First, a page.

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5 Lessons on Making a “Bigger” Movie

Drinking Buddies

Movies come in all sizes.

On one end of the spectrum, there’s the micro-micro, you-and-your-friends, five-person-crew, max-out-a-credit-card and play a festival (maybe) movie. And then there’s Spiderman. In between, there are steps — adding a more famous actor, getting slightly more money, shooting in a place that isn’t your apartment with people you’ve never met before.

Below, some tips for adjusting to your “big movie” – some collected from experience, some handed down to me.


Part One: You have no idea what you’re doing… and don’t worry about it.

If someone rolls their eyes at you because you say “Cut” when you were supposed to say “tail slate,” ignore it. If you get made fun of because you’ve never heard of “10-1,” go with it. An actor walks onto set and asks, “isn’t there a [some thing you didn’t even know existed] for me?” — don’t let it shake you. The only thing that anyone really wants from you is confidence.

Part Two: You have no idea what you’re doing, and neither does anyone else.

If you are inexperienced, chances are that the people around you are too. When you’re operating with no expectations and no money, it’s fun to be figuring it out together. But with more money comes more pressure, and that pressure can turn you against each other. Somehow, find a way to enjoy the fact that you’re all still learning. Somebody forgot to put gas in the generator and the lights go out in the middle of the best take of the most important scene? Don’t spend any time, ever, on figuring out who’s to blame. And hope that your team will let you off the hook when you make a mistake (which you will.)


While greater resources give you more control over your vision in a general sense, the additional people also requires you to “let go” and delegate. If you’re used to working on your own, delegating is tough — doubly so if you’re not really sure who is responsible for what (Pop quiz: who’s in charge of eyeglasses: props or costumes?)

“Having a vision” isn’t about getting people to do what you want. A clear vision actually frees you to not know exactly what you want. If you communicate a general sense of the film properly, your crew will internalize your priorities and be able to hone in on the right details by themselves.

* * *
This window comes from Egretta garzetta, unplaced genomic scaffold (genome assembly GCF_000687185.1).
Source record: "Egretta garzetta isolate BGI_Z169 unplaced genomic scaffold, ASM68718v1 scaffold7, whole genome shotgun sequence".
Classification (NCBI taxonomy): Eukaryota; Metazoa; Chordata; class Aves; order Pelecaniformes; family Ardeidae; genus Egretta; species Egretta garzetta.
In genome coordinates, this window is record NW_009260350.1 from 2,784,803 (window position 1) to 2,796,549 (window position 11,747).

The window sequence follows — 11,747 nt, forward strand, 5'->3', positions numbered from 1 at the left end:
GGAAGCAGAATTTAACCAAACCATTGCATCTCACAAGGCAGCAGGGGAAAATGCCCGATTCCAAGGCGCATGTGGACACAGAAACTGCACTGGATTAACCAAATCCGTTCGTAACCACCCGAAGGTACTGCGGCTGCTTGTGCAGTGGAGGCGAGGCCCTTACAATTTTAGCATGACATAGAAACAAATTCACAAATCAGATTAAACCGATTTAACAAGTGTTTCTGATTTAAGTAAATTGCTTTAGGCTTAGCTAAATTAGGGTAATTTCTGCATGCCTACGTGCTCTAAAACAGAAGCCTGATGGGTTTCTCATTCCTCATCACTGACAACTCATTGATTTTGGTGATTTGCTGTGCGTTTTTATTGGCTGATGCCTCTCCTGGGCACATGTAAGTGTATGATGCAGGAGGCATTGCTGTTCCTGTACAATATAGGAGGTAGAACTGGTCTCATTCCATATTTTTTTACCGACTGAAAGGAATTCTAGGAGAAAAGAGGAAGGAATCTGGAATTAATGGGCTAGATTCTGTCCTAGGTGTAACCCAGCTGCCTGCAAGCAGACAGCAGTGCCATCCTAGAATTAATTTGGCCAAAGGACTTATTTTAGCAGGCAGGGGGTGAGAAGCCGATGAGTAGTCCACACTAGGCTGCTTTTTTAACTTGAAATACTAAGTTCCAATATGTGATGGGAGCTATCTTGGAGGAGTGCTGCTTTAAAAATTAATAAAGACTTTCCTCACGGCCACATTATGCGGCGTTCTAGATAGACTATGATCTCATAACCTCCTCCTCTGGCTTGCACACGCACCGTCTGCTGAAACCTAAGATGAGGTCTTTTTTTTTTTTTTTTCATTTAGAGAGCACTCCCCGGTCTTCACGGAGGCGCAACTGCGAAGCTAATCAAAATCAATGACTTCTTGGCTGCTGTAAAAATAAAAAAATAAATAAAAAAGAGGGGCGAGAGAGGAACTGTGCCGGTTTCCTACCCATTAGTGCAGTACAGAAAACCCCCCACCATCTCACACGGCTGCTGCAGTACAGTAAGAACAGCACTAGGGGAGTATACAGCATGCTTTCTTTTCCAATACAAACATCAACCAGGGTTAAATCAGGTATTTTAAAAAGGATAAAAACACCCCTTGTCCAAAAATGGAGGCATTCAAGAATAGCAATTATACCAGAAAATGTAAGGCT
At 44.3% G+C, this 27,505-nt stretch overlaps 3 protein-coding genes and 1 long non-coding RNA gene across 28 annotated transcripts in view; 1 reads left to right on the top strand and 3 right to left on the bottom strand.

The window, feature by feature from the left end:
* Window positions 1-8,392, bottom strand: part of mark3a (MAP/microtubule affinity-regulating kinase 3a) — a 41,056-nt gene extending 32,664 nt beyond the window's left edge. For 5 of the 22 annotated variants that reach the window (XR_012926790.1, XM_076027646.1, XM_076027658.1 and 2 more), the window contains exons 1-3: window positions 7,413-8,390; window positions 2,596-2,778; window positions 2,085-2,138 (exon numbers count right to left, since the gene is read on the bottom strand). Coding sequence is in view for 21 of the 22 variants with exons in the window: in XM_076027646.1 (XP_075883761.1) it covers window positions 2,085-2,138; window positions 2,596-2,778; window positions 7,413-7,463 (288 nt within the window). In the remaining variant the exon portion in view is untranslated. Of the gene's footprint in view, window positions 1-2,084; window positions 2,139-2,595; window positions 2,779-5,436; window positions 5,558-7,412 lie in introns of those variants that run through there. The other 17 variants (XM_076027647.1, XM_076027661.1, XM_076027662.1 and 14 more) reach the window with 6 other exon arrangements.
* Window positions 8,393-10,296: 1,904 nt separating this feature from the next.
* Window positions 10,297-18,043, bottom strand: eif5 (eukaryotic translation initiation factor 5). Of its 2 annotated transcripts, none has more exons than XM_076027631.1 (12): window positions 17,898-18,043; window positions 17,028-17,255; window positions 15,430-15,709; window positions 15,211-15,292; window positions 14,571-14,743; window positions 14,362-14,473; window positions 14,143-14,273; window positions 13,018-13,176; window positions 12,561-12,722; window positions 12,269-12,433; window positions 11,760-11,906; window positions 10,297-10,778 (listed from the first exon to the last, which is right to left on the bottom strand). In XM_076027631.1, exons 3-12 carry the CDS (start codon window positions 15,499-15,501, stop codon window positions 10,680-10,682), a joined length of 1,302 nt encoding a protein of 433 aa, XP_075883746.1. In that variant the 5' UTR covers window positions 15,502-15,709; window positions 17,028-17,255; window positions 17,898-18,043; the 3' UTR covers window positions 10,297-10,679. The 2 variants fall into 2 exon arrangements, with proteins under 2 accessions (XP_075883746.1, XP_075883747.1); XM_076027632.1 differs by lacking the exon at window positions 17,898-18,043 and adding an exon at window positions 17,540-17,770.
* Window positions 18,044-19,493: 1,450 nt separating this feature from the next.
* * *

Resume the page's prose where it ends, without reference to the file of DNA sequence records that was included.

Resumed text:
And be vigilant about giving everybody information at the same time — you might not think your decision to shoot b-roll after wrap is anybody’s business but yours, but it is.


The more people you are leading, the lonelier it is to lead. Your bad mood was just a bad mood around your film school buddies; now your gripes are set gossip for 50 people. The news you get at 10AM is either going to get better by lunchtime, or the entire movie is going to shut down. As the stakes get higher, the information you have gets more powerful. Remember how many people are taking their cues from you: Is it going to be a good day, is this movie going to be good, is the actor happy, are we running out of time? Everybody on set is looking for those answers on your face.


#Truthbomb: EVERYBODY making a movie with a five-person crew and non-actors is “really fast” and “never does that many takes.” Of course you were fast: there was nothing around to slow you down. A bigger film allows you to set things up with more precision, work with more experienced actors, to record usable sound and stay in focus – but it almost always has a wider turn radius. Plan accordingly.


It’s just your next movie.

Making a second film is, in some ways, much harder than making a first one. If people liked the first one, you’re not really sure why, or how you did it. You want to repeat what worked, but you don’t want to repeat yourself; you want to do it how you did it before, but you want it to be different and better. If nobody liked the first one, then this could be your only shot.

Ask yourself: aren’t you making movies to take creative risks? If you can’t embrace risk, how are you going to make something original? If you’re not a baby step away from spectacular failure, you’re probably playing it too safe. There is always going to be another movie.

For how another tip — the Fun Mandate — played out on Joe Swanberg’s Drinking Buddies, see this companion article by Van Couvering.

Alicia Van Couvering is an independent producer whose credits include Lena Dunham’s Tiny Furniture, Ry Russo-Young’s Nobody Walks, Bryan Wizemann’s About Sunny, Whit Stillman’s Damsels in Distress and Joe Swanberg’s Drinking Buddies. She is also a Contributing Editor of Filmmaker.

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